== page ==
And what precisely is the purpose of setting up a customer complaints facility if you are not going to do anything with the customers’ complaints you receive. It might just be my complaint of course, though I wouldn’t put money on it. To date, ten weeks and counting, I have been deafened with silence. Not a word, a call, an email, absolutely nothing. I would rather have received prompt “take a hike” response; at least I would have been addressed.

It’s an interesting approach and not one I’ve come across in any business textbook I’ve ever read. Customers don’t actually expect services to be perfect every time and do understand that occasionally things can go wrong. Research suggests that a business can make a loyal advocate from an unhappy customer, simply by acknowledging the complaint and doing something (anything) promptly about it. This makes the approach of “One” particularly innovative. First they invite their customers to send them their complaints about how their service let them down, and then they use the opportunity to add insult to their already injured state by just ignoring them.

Breakfast of champions? I wonder what the guys at “One” eat in the morning, presupposing they are up in time, that is.

November 23, 2006

As it turns out, I didn’t smudge the walls.

Filed under: Uncategorized — Charles @ 9:24 pm

Of course we all know that customer service is a dynamic process, our perceptions and standards move on as we quickly take for granted the level of service we experience, and expect to receive still more, and certainly, never less.

I had the perfect example of this on Monday when I went to buy some blue tack. Well not exactly blue tack, more like white blue tack. Blue tack which is blue, can leave a blue stain when used on white walls. I was delivering some training on Tuesday and was aware that the training room that I was using had recently been redecorated. I did not want to be held responsible for smudging the beautiful clean white walls. For this situation, white blue tack is the answer. White blue tack is a bit too sticky, but it does not leave a blue stain and perfect for freshly decorated white walls.

So that was the reason that I found myself in my local office supplies retail outlet (not exactly a shop) called Impact Office Supplies. In a past business life we used this business for all the stationary we couldn’t buy much more cheaply from Staples. I always resented shopping at Impact because it was expensive and they never seemed to have exactly what I needed (always at the last minute). Despite me being a perfect example of a sceptical, reluctant, last minute, urgent customer, I was usually given an increasing level of customer care from a very courteous and helpful member of their sales team called Rosie. When ever I asked for something that was not on the shelves (the very reason I was there, because I needed one straight off the shelf there and then), Rosie would ask me “when do you need this, because I can order this for you so that it will be here tomorrow, I could deliver it if you like”. She was clearly trying to help me, and over time, I got used to being looked after by someone who was keen to help me.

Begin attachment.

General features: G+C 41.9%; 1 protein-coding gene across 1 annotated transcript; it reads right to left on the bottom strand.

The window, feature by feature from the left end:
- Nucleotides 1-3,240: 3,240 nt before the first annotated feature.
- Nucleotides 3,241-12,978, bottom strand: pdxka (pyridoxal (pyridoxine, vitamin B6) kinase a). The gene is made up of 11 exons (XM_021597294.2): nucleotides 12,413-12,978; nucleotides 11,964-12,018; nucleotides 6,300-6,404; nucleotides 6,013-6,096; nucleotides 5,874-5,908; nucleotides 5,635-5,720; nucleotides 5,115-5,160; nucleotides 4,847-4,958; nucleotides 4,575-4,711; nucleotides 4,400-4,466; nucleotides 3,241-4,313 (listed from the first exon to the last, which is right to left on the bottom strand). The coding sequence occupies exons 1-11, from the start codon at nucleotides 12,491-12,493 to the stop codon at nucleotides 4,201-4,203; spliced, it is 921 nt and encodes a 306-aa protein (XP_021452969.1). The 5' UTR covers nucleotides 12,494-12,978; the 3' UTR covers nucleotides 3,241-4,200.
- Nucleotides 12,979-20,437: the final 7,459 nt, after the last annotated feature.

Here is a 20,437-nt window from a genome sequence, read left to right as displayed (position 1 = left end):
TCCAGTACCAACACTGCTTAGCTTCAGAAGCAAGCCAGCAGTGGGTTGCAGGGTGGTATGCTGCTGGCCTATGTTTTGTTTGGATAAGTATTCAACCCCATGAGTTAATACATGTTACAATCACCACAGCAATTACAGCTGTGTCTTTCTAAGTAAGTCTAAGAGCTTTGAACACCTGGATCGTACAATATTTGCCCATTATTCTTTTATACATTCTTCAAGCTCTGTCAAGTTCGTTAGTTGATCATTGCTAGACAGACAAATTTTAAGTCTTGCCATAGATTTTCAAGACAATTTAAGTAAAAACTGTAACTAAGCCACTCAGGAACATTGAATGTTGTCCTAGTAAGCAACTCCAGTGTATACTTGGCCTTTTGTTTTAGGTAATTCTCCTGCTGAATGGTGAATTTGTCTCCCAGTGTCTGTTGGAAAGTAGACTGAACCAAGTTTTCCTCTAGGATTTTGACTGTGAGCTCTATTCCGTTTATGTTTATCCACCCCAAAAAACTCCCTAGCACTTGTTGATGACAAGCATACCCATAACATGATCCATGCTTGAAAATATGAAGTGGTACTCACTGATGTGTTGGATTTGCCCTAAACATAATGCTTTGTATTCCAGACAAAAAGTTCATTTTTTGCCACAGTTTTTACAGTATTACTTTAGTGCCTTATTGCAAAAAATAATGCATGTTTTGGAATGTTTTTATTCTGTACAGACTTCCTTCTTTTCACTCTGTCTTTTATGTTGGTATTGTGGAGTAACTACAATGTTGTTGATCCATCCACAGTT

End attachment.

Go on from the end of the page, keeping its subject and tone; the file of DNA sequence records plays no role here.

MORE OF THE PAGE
On Monday evening, Rosie was not in the store. I asked the sales assistant who was there “do you have any white blue tack?” To which the tart reply was “No”, end of interaction. The assistant walked off and left me standing there. The “no” I was kind of expecting. I have frequently heard it in the past when trying to buy some ordinary item of stationary. What I was expecting to then hear was “when do you need this, because I can order this for you so that it will be here tomorrow, I could deliver it if you like”. Instead of which I was left standing there, at the counter, staring incredulously into space.

Which gave me a great lesson that when a business is delivering a particular level of service and care, however good and advanced it may be, customers get used to it and will instantly recognised if the level drops off. On this occasion I ended up with blue blue tack, and as it turns out, I didn’t smudge the walls.